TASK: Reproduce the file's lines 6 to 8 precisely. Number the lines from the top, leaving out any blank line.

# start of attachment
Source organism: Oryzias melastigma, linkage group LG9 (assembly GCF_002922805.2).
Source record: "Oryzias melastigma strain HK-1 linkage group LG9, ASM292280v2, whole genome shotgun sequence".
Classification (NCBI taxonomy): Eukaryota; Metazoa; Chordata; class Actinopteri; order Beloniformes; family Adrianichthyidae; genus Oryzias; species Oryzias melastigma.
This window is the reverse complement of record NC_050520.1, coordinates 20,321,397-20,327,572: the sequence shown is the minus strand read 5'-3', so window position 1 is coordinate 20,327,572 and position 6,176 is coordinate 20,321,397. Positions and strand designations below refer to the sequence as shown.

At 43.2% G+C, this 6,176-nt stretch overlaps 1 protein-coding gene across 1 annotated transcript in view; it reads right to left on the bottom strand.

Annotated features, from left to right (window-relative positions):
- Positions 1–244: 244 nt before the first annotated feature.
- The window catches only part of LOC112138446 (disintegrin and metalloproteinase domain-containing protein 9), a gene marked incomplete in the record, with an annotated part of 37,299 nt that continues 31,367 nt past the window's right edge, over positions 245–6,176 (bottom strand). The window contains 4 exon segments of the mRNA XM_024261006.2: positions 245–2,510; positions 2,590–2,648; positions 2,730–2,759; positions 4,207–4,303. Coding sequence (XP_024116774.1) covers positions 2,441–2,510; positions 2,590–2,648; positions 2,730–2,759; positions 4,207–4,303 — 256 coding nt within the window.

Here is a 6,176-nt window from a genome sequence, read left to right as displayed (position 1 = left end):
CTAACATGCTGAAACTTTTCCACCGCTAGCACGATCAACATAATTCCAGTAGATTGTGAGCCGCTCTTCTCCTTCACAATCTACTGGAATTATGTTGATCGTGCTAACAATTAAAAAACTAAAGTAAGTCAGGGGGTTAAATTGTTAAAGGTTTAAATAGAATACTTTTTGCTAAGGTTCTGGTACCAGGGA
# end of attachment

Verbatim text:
Annotated features, from left to right (window-relative positions):
- Positions 1–244: 244 nt before the first annotated feature.
- The window catches only part of LOC112138446 (disintegrin and metalloproteinase domain-containing protein 9), a gene marked incomplete in the record, with an annotated part of 37,299 nt that continues 31,367 nt past the window's right edge, over positions 245–6,176 (bottom strand). The window contains 4 exon segments of the mRNA XM_024261006.2: positions 245–2,510; positions 2,590–2,648; positions 2,730–2,759; positions 4,207–4,303. Coding sequence (XP_024116774.1) covers positions 2,441–2,510; positions 2,590–2,648; positions 2,730–2,759; positions 4,207–4,303 — 256 coding nt within the window.